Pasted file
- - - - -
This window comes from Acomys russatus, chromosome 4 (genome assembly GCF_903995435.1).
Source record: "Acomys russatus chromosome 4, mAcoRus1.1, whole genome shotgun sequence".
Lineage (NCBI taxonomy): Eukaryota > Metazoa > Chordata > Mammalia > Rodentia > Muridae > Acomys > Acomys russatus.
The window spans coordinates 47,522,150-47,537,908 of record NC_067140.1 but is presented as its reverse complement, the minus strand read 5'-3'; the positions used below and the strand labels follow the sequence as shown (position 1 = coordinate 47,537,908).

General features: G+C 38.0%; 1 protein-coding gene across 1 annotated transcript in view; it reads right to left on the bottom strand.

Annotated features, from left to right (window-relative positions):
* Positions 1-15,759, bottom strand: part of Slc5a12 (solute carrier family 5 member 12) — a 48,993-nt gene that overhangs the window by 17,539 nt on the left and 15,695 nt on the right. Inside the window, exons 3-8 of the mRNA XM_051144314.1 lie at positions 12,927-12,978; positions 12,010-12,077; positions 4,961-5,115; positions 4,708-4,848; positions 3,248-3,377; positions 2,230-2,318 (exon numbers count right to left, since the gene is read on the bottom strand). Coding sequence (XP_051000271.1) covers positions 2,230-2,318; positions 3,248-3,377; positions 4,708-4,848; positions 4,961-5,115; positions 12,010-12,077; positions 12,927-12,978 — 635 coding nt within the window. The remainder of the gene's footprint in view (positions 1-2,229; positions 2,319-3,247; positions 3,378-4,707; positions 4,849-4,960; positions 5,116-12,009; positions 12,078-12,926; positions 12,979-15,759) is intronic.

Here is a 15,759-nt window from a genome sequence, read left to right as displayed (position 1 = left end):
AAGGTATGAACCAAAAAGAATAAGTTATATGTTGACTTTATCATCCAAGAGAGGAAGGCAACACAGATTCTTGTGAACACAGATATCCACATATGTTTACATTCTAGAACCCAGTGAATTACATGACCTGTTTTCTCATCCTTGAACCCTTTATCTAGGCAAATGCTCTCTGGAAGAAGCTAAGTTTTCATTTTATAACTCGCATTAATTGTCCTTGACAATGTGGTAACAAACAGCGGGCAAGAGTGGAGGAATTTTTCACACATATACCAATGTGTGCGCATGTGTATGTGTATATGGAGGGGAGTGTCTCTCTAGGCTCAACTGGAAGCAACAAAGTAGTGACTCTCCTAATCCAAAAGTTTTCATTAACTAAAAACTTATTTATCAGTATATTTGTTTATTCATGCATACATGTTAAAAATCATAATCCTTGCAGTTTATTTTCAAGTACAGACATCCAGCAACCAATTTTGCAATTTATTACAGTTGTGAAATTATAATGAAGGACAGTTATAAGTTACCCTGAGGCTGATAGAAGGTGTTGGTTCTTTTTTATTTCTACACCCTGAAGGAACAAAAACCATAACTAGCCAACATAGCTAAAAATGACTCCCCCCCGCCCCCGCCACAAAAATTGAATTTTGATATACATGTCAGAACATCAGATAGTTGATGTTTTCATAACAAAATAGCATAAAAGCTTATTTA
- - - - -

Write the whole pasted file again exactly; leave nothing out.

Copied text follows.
This window comes from Acomys russatus, chromosome 4 (genome assembly GCF_903995435.1).
Source record: "Acomys russatus chromosome 4, mAcoRus1.1, whole genome shotgun sequence".
Lineage (NCBI taxonomy): Eukaryota > Metazoa > Chordata > Mammalia > Rodentia > Muridae > Acomys > Acomys russatus.
The window spans coordinates 47,522,150-47,537,908 of record NC_067140.1 but is presented as its reverse complement, the minus strand read 5'-3'; the positions used below and the strand labels follow the sequence as shown (position 1 = coordinate 47,537,908).

General features: G+C 38.0%; 1 protein-coding gene across 1 annotated transcript in view; it reads right to left on the bottom strand.

Annotated features, from left to right (window-relative positions):
* Positions 1-15,759, bottom strand: part of Slc5a12 (solute carrier family 5 member 12) — a 48,993-nt gene that overhangs the window by 17,539 nt on the left and 15,695 nt on the right. Inside the window, exons 3-8 of the mRNA XM_051144314.1 lie at positions 12,927-12,978; positions 12,010-12,077; positions 4,961-5,115; positions 4,708-4,848; positions 3,248-3,377; positions 2,230-2,318 (exon numbers count right to left, since the gene is read on the bottom strand). Coding sequence (XP_051000271.1) covers positions 2,230-2,318; positions 3,248-3,377; positions 4,708-4,848; positions 4,961-5,115; positions 12,010-12,077; positions 12,927-12,978 — 635 coding nt within the window. The remainder of the gene's footprint in view (positions 1-2,229; positions 2,319-3,247; positions 3,378-4,707; positions 4,849-4,960; positions 5,116-12,009; positions 12,078-12,926; positions 12,979-15,759) is intronic.

Here is a 15,759-nt window from a genome sequence, read left to right as displayed (position 1 = left end):
AAGGTATGAACCAAAAAGAATAAGTTATATGTTGACTTTATCATCCAAGAGAGGAAGGCAACACAGATTCTTGTGAACACAGATATCCACATATGTTTACATTCTAGAACCCAGTGAATTACATGACCTGTTTTCTCATCCTTGAACCCTTTATCTAGGCAAATGCTCTCTGGAAGAAGCTAAGTTTTCATTTTATAACTCGCATTAATTGTCCTTGACAATGTGGTAACAAACAGCGGGCAAGAGTGGAGGAATTTTTCACACATATACCAATGTGTGCGCATGTGTATGTGTATATGGAGGGGAGTGTCTCTCTAGGCTCAACTGGAAGCAACAAAGTAGTGACTCTCCTAATCCAAAAGTTTTCATTAACTAAAAACTTATTTATCAGTATATTTGTTTATTCATGCATACATGTTAAAAATCATAATCCTTGCAGTTTATTTTCAAGTACAGACATCCAGCAACCAATTTTGCAATTTATTACAGTTGTGAAATTATAATGAAGGACAGTTATAAGTTACCCTGAGGCTGATAGAAGGTGTTGGTTCTTTTTTATTTCTACACCCTGAAGGAACAAAAACCATAACTAGCCAACATAGCTAAAAATGACTCCCCCCCGCCCCCGCCACAAAAATTGAATTTTGATATACATGTCAGAACATCAGATAGTTGATGTTTTCATAACAAAATAGCATAAAAGCTTATTTA